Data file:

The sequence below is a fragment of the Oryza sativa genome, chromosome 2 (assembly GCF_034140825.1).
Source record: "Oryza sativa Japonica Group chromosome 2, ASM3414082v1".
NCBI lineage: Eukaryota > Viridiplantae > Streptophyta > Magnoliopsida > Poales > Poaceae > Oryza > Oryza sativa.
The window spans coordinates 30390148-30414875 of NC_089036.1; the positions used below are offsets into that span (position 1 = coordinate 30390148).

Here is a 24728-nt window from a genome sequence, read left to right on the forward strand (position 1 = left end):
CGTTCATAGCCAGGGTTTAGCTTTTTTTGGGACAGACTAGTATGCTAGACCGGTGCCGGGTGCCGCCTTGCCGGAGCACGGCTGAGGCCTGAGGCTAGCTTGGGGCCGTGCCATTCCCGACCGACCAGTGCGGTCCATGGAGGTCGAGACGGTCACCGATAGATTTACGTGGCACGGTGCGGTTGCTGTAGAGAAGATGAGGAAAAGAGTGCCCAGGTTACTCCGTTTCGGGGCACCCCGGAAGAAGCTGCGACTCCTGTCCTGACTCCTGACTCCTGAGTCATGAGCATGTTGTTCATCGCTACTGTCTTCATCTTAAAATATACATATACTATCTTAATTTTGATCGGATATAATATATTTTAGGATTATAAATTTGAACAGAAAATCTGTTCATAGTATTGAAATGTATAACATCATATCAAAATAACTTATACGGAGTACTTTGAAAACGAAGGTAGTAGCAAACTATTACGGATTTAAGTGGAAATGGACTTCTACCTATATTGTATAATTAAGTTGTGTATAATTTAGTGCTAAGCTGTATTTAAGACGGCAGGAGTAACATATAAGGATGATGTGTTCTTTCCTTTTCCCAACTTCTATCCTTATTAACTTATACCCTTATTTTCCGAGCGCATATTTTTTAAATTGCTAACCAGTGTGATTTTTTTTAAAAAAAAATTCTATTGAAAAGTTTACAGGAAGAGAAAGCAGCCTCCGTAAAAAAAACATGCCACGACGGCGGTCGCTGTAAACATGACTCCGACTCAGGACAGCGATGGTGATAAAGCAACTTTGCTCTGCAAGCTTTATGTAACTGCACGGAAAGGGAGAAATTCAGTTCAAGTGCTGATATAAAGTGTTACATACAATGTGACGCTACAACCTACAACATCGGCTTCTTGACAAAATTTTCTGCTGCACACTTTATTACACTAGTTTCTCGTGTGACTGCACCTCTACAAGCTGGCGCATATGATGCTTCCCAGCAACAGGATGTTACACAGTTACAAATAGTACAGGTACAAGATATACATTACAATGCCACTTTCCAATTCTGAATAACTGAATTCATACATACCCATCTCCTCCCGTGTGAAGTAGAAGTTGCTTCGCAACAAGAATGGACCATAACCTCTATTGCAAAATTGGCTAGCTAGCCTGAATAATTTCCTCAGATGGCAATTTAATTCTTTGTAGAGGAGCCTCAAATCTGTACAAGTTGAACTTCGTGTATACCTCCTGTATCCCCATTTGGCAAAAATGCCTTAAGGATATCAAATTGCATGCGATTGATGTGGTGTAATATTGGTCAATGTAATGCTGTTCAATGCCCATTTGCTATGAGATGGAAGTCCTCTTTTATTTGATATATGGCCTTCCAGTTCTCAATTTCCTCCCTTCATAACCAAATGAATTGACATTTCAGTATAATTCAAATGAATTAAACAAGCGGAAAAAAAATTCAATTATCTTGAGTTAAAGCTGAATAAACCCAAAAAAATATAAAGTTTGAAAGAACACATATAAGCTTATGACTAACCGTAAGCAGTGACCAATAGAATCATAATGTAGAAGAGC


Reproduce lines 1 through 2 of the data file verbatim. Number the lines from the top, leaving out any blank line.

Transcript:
The sequence below is a fragment of the Oryza sativa genome, chromosome 2 (assembly GCF_034140825.1).
Source record: "Oryza sativa Japonica Group chromosome 2, ASM3414082v1".